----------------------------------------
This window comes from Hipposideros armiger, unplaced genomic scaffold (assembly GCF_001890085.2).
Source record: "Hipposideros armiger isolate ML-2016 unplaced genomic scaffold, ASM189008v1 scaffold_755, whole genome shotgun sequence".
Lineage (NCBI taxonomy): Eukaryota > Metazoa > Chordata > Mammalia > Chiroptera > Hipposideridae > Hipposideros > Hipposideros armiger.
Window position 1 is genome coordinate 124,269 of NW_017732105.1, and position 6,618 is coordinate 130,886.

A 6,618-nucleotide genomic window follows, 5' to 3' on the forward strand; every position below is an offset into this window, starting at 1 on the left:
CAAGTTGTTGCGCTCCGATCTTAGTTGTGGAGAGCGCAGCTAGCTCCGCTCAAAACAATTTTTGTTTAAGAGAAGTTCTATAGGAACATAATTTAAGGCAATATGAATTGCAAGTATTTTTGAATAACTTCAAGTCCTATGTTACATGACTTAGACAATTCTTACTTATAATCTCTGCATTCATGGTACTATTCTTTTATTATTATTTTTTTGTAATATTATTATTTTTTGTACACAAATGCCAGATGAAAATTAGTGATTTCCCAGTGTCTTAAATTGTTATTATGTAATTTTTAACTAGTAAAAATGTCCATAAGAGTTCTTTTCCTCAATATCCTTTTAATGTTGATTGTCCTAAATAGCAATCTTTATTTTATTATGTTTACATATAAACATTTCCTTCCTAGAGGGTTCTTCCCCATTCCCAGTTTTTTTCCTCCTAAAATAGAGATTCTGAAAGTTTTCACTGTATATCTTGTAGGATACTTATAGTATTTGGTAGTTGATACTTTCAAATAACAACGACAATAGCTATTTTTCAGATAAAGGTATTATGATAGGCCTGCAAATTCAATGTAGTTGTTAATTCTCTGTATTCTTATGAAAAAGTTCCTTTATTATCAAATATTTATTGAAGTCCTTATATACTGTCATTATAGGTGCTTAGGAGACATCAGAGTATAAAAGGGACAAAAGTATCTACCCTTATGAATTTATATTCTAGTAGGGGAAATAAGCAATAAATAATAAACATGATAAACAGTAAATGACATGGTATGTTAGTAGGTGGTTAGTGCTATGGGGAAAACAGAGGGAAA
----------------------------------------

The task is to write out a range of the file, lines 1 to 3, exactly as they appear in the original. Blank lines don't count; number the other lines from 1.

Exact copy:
This window comes from Hipposideros armiger, unplaced genomic scaffold (assembly GCF_001890085.2).
Source record: "Hipposideros armiger isolate ML-2016 unplaced genomic scaffold, ASM189008v1 scaffold_755, whole genome shotgun sequence".
Lineage (NCBI taxonomy): Eukaryota > Metazoa > Chordata > Mammalia > Chiroptera > Hipposideridae > Hipposideros > Hipposideros armiger.